This Robin.  The American Robin.   Referred to as a "harbinger of Spring" in the Mid-Atlantic states, the American Robin has a highly variable migration pattern that is largely based on upon balancing caloric needs and food availability.  The Robin is a tough, adaptable bird, which is one reason we can see so many in an area like the South River watershed.  By songbird standards, the Robin is a "big bird" (actually, North America's largest thrush), and it's comfortable in agricultural, suburban, and forest habitats, and can eat almost anything you'd call "bird food."  So why do they migrate south at all?

Like many ducks and shorebirds in the Atlantic flyway, "our" Robins only migrate south when they feel they have no other choice.   What forces that choice? Songbirds like the American Robin uses between 40-80% of their (winter) calorie intake simply to maintain body temperature.   Once a few hard frosts have hit their habitat, their favorite food (soft-bodied insects, worms, and arthropods) become inactive and harder to find.  Robins then shift their diet to berries and seeds, which have higher carbohydrates but less protein than live food, and also require significantly more calories to eat and digest than live, soft food items like earthworms, grubs, and millipedes.   As the available seed supply starts to thin, the number of Robins in the South River watershed start to thin out - even though a few may stay through the winter.

It's the Robin's migration back north that captivates people.   An old farmers' tale is that Robins migrate north when the night and day temperatures average 36 degrees - and observations generally bear this out.  However, a little closer inspection tells us that it's not the slightly warmer air itself, but what that particular temperature does to the Robin's favorite food item - earthworms.

In the fall months, earthworms migrate downward through the soil to avoid freezing temperatures.  They seem conscious of where the frost line lies, and can often hibernate in large groups right below that important depth.  However, as the spring returns and the soil temperature bounces from 34 to 36 degrees near the surface, the earthworm's internal organs begin functioning again - including their respiration (breathing) apparatus in their skin.  Unfortunately for the earthworms, around this time, snow and ice begin to melt and spring rains begin, all of which fill soil pores with water instead of air.  The newly active earthworms have no choice but to climb to the surface to breathe, where new flocks of Robins are patiently waiting for them (like in the image below).

 Image Courtesy of Slugyard.com

So much for "bird brains" - the American Robin has it all figured out.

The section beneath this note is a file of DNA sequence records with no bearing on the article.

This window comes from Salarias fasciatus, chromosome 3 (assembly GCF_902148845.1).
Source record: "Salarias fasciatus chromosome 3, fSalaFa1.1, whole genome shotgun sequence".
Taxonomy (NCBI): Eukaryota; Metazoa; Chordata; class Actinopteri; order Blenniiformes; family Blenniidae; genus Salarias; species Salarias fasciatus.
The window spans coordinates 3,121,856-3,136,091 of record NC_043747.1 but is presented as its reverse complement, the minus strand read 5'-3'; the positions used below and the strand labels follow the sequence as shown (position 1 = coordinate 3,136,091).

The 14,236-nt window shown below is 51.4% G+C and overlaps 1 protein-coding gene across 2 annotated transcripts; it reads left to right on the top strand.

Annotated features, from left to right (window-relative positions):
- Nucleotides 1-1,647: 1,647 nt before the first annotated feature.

Jan 10

What Do I Spy on the South River?

Posted by Jennifer in Glebe Creek , Gingerville Creek , Flat Creek , Fauna , Duvall Creek , Beards Creek


After a year of coping with the effects of three major rain storms, we were thrilled to end 2011 with the otter-ly fantastic news of a return of one of the River’s top predators. Even more exciting than sharing the news, was the response we got from our members! Coming with four reports, Gingerville Creek takes the lead in sightings followed closely by Beards Creek with three. Other sightings were reported in Duvall, near the mouth of the River past Cherrytree Cove, Glebe Bay, Harness Creek, Granville Creek, Flat Creek, and Boyd’s Cove. Below are excerpts from the many stories we received:

-Perhaps the most memorable experience came from a member that was fortunate enough to see an entire family of otters! “I have kayaked on the South River for 6 years and have seen river otters each and every one of those years...in fact, 4 years ago my friend and I were in the headwaters of Beard's Creek and not only did a large male otter swim across the front of our kayaks with a smaller (I assume the female) behind him and they were both hissing at us and not long afterwards, three small younguns swam between our kayaks, it seemed that they were either swimming extraordinarily close behind each other or swimming sort of piggyback and kept looking up at us and chirping...they were close enough that I could have reached down and picked one up. It was one of those special moments that I will never forget.”

– Sandy, Beards Creek -A longtime South River resident and avid fisherman finally got an up-close look at an otter just recently! “I have seen them numerous times over the last few years, but always from a distance. Every morning I run my dog to the river and back. Three days ago, I was down on the neighborhood pier, and out of the skim ice popped this guys head. It is the first time I have seen them up close, and they are a really unique and cool thing to see on our river.” – Nick, Davidsonville

-“I thought it was a seal the way it was swimming and playing until I got a closer look. I couldn't believe my eyes. Hope to see them again!” – Carol, Granville Creek - “It has been spotted a couple of times in the past few weeks as well as last year. We think it may "hide" at my waters edge. It seems to disappear into the underground tunnels.” – Theresa, Harness Creek

-It’s great to know they have been in some areas for so long! “We've had them in Boyd's Cove for years - didn't know it was a big deal!” – Marj, Boyds Cove

-Looks like the otters even appreciate the beauty of Quiet Waters Park! “I have seen otters in Loden Pond, near the South River Overlook at Quiet Waters Park, and in the pond between the Ice Rink and Lighthizer Gazebo” – Michael, Harness Creek

-He may not have seen an otter, but beaver sightings are just as great! While kayaking in Gingerville Creek, one member “discovered a beaver dam in the marsh at the head of the creek. It created a small, tranquil pond filled with ducks.” – Dwight, Gingerville Creek